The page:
When we are expecting snow storm and the vehicle is parked, do we pull out the wipers so they don’t touch the glass to avoid the freezing to the windshield? Or would that hurt the springs in the wiper and make them weaker for future use?
Regarding the effect of raising the wiper arms on the wiper arm springs: raising the wiper arms will not make the springs weaker for future use.
The only way that the springs could produce reduced force when the wiper arms are returned to their normal position is if the springs took a permanent "set" from being stretched. This can only happen one of two ways:
- The springs were stretched beyond their material yield point and therefore experienced plastic deformation, which is permanent
- The springs experienced significant material "creep", which can happen below the yield point
Both of these scenarios are extremely unlikely in the case of wiper arm springs. The wiper arms are designed to be raised and lowered, and the springs will stay well below the yield point throughout their range of motion, so point 1 does not apply. As for creep, this is a LOOONG term phenomenon, and would occur to some extent even when the wiper arms are down (the stretch of the springs isn't all that different between the up and down positions), so point 2 does not apply.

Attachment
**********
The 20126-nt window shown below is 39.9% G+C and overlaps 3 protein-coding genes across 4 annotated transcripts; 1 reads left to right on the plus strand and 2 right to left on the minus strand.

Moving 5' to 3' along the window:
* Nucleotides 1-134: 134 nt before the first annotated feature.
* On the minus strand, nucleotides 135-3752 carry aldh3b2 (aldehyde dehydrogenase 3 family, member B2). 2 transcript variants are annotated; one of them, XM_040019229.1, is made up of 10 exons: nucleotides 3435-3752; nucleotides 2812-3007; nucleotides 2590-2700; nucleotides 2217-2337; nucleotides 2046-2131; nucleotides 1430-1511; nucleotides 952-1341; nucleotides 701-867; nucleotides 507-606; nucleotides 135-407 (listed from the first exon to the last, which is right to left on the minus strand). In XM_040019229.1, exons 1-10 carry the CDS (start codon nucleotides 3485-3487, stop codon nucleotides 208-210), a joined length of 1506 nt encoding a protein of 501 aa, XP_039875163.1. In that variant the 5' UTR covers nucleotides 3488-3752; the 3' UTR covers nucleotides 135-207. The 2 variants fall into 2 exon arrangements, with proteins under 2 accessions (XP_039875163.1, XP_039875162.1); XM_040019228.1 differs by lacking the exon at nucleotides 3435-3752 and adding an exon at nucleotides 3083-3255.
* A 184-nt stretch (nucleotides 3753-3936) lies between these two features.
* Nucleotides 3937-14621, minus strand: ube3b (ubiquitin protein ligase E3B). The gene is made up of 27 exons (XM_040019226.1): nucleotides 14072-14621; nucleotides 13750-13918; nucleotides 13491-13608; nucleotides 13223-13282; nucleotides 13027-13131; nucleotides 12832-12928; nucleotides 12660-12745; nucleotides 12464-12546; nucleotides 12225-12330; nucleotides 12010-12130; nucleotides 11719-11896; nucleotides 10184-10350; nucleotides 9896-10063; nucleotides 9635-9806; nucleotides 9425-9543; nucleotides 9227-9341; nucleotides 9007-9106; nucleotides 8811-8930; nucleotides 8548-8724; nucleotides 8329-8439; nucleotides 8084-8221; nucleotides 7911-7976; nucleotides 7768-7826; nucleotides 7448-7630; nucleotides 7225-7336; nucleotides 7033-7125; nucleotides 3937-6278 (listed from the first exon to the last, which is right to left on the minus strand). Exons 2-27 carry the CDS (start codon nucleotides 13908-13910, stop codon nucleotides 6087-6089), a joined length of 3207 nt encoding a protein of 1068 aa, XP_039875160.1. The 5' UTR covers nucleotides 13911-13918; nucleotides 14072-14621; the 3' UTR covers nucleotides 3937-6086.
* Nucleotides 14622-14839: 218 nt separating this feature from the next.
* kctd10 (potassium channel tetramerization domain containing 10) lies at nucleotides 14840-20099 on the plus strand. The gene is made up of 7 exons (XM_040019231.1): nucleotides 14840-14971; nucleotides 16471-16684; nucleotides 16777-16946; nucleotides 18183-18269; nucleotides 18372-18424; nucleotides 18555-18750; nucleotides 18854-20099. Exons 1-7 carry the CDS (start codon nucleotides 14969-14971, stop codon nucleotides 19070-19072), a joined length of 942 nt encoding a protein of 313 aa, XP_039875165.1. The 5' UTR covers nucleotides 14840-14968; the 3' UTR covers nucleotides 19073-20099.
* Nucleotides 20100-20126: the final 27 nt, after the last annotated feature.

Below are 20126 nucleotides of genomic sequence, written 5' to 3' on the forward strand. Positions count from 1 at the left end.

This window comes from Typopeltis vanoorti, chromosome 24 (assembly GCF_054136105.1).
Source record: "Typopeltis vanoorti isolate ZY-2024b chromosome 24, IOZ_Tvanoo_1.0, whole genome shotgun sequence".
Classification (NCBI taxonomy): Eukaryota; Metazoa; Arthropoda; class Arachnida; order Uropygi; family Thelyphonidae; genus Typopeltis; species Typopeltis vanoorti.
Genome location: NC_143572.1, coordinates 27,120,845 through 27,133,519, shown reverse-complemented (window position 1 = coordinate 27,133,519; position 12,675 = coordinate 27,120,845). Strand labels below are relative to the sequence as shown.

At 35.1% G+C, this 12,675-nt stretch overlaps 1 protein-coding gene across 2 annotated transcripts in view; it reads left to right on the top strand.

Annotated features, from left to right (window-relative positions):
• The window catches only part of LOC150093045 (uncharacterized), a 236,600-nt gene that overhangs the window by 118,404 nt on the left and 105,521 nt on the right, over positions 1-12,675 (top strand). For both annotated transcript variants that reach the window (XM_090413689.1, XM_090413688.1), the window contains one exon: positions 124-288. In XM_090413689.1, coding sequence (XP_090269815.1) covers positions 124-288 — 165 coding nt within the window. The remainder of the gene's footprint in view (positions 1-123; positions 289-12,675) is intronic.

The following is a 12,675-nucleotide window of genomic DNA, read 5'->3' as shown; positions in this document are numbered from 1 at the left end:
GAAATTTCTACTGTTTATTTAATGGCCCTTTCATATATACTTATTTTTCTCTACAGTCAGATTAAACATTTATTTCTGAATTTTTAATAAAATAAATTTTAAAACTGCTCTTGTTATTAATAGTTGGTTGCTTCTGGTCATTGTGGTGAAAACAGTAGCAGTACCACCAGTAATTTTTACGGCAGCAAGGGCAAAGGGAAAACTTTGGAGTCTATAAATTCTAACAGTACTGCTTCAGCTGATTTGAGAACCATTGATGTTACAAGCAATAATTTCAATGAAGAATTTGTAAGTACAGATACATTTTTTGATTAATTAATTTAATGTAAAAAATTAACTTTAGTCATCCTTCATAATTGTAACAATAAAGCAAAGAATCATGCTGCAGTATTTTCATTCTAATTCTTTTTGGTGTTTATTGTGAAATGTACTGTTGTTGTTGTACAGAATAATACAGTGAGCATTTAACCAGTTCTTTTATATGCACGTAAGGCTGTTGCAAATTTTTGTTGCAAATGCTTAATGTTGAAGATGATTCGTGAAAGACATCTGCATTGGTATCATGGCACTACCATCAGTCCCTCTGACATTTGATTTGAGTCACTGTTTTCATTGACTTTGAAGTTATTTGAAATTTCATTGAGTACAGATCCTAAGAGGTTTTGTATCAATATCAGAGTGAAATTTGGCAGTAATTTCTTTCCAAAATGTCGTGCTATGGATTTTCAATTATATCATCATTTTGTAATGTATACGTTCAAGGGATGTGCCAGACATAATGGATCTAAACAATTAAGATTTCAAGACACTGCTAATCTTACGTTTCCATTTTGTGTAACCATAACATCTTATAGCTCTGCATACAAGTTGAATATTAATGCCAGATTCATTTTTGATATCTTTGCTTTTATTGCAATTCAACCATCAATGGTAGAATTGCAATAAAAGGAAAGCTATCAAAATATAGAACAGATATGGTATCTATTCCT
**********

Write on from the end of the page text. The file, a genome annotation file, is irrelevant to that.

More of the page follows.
Therefore, feel free to put your wipers up. It won't hurt your springs.
For what it's worth, I grew up in a very snowy region, and it wasn't until I moved out of the serious snow belt that I started to see masses of cars with their wipers up in parking lots. I actually think it's kind of funny. I personally have no problems cleaning my windshield with the wipers down.
I live in Canada where we got often snow storm or freezing rain during winter, I never lift my wipers blades. It's clearly unnecessary for a snow storm, as you remove the snow from your car prior of activate your wipers.
But I can see my neighbors lifting theirs when freezing rain is forecasted, some even put cardboard on the windshield to avoid scraping the ice. When it's happen, I start the car, start scrapping the windows and the heat will melt ice around the wipers (some cars have windshield wiper defrosters). I make sure that my wipers blade are clean of any ice and I'm set to go.
When one lives in places where it snows, even occasionally, they quickly learn to lift the wipers. If you go to a ski resort when the inclement weather is expected, you would see half of the vehicles with wipers pulled up. The other half are either do not have wipers that can be fixed up (in that case one is still advised to separate them from the glass somehow), or they are going to regret it when temperatures hit below freezing after the wet snowfall.